Skip to Content


Key Messages | Funding and Collaboration | Our Team


Clinical trials have shown that statin therapy is effective at reducing the risk of cardiovascular events such as heart attacks or stroke in people who have already experienced such an event (secondary prevention). However, it is not known if statins can prevent or delay these events from occurring for the first time in healthy people (primary prevention). This gap in knowledge is particularly critical for people aged 70 years and over, as very few trials have included enough participants of this age group to be certain if there is a benefit.

In recent years, guidelines released in the US and the UK recommend a more aggressive approach for statin use in people under 75 years of age, which will triple the number of people who are eligible for statin therapy, especially in those aged between 70-75. Due to this, and the predicted increase in the ageing population, resolving the question about statin therapy is of increasing importance for future generations.

Questions about statins that need answering with specific reference to older adults

  • Can statins prevent a first heart attack or stroke adults?
  • Can statins prevent dementia?
  • Can statins improve healthy life expectancy?
  • Do statins impact on day to day physical function?
  • Are the frequency and/or severity of adverse reactions to statins higher?
  • Is the risk of developing diabetes higher?
  • Is statin therapy cost effective in healthy?

Statins in Reducing Events in the Elderly (STAREE) will be the first randomised controlled trial (RCT) of statin therapy in an apparently healthy cohort of older adults living independently in the community and will provide the evidence required to determine whether statin therapy should be taken routinely by healthy people aged 70 years and over. Given the growing older population and the increasing health care costs incurred by governments and individuals, this study also has the potential to influence health expenditure in Australia.

STAREE will utilise the resources and expertise in community-based research established in the Australian National Blood Pressure Study (ANBP2) trial and subsequently adapted for the randomised controlled trial of Aspirin in Reducing Events in the Elderly (ASPREE).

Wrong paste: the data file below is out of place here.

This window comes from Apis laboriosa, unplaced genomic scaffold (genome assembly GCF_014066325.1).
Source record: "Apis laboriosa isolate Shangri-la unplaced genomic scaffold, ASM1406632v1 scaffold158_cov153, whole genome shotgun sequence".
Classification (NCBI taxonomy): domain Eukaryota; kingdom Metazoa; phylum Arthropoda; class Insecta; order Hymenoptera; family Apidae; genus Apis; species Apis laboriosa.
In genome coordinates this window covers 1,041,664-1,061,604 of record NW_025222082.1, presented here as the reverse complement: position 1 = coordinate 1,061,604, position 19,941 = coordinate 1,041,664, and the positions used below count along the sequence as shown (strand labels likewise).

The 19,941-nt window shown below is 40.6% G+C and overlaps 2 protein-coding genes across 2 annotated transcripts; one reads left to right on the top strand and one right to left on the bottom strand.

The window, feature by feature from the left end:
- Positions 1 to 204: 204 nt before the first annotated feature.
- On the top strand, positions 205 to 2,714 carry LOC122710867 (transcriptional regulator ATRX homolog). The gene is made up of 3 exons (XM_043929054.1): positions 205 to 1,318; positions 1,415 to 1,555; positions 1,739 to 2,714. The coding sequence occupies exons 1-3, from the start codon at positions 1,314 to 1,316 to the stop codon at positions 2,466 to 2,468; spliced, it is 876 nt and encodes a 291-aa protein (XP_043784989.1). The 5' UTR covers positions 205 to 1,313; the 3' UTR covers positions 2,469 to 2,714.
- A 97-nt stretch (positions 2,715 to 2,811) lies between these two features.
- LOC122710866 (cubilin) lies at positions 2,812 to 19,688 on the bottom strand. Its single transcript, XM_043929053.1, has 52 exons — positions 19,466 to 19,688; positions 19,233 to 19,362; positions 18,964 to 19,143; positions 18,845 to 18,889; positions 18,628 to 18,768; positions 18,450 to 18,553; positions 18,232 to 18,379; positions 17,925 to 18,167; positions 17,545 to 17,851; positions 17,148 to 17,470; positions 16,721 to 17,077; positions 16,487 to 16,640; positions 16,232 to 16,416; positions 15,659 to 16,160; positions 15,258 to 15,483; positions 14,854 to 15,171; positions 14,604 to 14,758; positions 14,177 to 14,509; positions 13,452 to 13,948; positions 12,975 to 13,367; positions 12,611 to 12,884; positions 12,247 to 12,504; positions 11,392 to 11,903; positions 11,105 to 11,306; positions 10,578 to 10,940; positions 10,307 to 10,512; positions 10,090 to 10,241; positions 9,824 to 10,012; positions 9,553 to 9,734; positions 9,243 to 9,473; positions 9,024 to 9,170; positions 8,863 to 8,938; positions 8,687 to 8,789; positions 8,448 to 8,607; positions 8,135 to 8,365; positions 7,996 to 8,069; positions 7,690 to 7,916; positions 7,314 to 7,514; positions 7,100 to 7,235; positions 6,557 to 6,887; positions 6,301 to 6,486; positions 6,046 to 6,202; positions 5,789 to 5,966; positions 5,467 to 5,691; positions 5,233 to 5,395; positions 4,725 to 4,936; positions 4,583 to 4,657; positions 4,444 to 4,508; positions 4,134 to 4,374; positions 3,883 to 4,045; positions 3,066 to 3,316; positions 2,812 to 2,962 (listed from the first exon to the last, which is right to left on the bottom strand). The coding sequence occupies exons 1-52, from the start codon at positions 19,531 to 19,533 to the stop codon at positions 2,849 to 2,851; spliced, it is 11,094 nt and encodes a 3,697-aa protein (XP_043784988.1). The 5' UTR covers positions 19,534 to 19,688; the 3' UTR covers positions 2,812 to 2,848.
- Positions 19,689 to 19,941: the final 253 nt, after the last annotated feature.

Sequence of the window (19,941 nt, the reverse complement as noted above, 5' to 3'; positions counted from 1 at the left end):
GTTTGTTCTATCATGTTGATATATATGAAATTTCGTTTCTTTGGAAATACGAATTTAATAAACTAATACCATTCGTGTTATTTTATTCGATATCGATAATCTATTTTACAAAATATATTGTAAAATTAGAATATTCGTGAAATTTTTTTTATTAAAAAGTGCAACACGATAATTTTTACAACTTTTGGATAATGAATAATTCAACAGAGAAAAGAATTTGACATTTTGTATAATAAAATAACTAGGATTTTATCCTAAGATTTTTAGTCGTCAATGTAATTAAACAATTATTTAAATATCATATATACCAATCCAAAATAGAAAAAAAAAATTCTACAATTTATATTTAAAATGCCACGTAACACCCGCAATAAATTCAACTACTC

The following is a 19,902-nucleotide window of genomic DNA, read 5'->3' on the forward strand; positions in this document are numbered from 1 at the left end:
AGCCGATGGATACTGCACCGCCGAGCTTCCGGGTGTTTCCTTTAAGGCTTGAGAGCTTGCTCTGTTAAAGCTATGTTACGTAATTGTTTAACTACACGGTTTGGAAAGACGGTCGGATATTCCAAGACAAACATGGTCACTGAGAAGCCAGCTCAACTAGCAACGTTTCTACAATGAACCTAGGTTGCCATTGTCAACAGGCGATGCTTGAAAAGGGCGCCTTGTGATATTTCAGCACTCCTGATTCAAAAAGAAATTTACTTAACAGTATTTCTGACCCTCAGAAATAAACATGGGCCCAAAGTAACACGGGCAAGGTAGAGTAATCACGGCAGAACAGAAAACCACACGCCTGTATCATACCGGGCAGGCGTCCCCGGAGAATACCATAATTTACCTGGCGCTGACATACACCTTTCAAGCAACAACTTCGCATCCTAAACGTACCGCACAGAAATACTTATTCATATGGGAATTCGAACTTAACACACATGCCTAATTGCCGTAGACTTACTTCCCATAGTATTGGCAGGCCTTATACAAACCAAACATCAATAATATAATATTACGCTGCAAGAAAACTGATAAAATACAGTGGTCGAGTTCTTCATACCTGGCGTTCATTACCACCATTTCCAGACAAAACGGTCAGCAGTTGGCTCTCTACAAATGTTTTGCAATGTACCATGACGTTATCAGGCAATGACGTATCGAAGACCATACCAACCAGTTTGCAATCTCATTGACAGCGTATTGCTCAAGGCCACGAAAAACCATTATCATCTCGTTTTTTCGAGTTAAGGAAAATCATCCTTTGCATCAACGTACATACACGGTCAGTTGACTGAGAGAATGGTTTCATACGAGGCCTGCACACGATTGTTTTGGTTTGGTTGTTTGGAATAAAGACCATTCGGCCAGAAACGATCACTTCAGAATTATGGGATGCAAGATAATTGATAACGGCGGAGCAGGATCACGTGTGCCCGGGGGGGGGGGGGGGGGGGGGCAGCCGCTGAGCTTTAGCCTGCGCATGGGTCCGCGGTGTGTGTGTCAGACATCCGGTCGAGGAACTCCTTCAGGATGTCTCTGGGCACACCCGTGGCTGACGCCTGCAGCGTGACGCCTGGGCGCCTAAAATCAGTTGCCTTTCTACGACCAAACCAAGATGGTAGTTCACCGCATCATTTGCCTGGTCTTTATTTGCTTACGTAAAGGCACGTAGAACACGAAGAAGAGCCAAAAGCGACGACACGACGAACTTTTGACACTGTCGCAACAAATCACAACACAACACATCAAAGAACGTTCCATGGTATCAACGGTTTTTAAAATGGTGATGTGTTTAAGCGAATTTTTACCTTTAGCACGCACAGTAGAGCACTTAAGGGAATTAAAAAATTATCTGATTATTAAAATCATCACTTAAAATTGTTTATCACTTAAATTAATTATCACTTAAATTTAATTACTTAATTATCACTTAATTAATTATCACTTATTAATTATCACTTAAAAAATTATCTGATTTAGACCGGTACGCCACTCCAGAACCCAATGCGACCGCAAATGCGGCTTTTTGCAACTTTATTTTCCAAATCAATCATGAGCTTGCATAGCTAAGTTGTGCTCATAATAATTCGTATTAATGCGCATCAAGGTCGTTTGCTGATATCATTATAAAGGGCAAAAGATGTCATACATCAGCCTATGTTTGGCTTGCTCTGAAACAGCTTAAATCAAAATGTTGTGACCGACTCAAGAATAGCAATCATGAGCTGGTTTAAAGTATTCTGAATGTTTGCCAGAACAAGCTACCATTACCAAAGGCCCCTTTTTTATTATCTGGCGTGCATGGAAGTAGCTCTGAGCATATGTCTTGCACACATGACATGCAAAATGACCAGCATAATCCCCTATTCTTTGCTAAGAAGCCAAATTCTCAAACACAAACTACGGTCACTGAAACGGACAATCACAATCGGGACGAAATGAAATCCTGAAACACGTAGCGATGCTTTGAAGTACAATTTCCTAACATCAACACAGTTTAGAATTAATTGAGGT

The aim of the STAREE study is to determine the effect of statin therapy (40 mg atorvastatin) versus placebo on disability free survival and incidence of major adverse cardiovascular events (myocardial infarction, stroke and cardiovascular death) in a healthy older population (≥70 years)

Study Design

STAREE is a double-blind, randomised, placebo-controlled trial involving men and women over 70 years of age. STAREE is a community based trial working in collaboration with General Practices across Australia and will run over an average 5-year treatment period.

Ethics Approval

This project is being carried out in accordance with the National Statement on Ethical Conduct in Human Research (2007) produced by the National Health and Medical Research Council of Australia. This statement was developed to protect the interests of trial participants who agree to human research studies.
The ethical aspects of this research project have been approved by the following human research ethics committees:

You can contact the ethics committee if you have any questions or a complaint about the conduct of the trial. Any of the ethics officers below can be contacted by telephone:

Monash University Human Research Ethics Committee (MUHREC)

Executive Officer,
Human Research Ethics,
Building 3E, Research Office
Monash University
Victoria 3800
Tel: (03) 9905 2052


RACGP Ethics Committee

Executive Officer, National Research and Evaluation Ethics Committee
Royal Australian College of General Practitioners, College House
1 Palmerston Crescent
Tel: (03) 8699 0481

University of Tasmania 

Executive Officer, Human Research Ethics Committee (Tasmania) Network
Office of Researcher Services
Private Bag 01
Hobart TAS 7001
Tel: (03) 6226 6254
Quote Tasmanian Network project number: H0014918.

University of Newcastle

Executive Officer, Human Research Ethics Committee (University of Newcastle HREC) University of Newcastle
University Drive
Newcastle NSW 2308
Tel: (02) 4921 7894

Curtin University

Curtin Ethics Officer: (08) 9266 9223
Research Integrity Manager: (08) 9266 7093
Curtin University Human Research Ethics Committee study number (HR113/2015).


Key Messages

STAREE study main principles

  1. STAREE is a community based, public health trial that is funded by government and non-profit health organisations. STAREE is not sponsored by pharmaceutical industries.
  2. STAREE is the only statin-placebo control, double-blind, randomised trial exclusively enrolling older adults.
  3. STAREE will determine if the benefits of statin therapy outweigh the risks of adverse effects for initially healthy older adults.
  4. STAREE will determine whether statins can extend healthy life expectancy and independent living and improve quality of life in the older population.
  5. STAREE will provide clinicians and older adults with evidence-based data which will guide decisions about whether they should prescribe or take a statin.


Funding and Collaboration


STAREE is funded by grants from the National Health and Medical Research Council and the Heart Foundation.


  • The Menzies Research Institute, University of Tasmania
  • University of Western Australia
  • Australian National University
  • Curtin University
  • University of Newcastle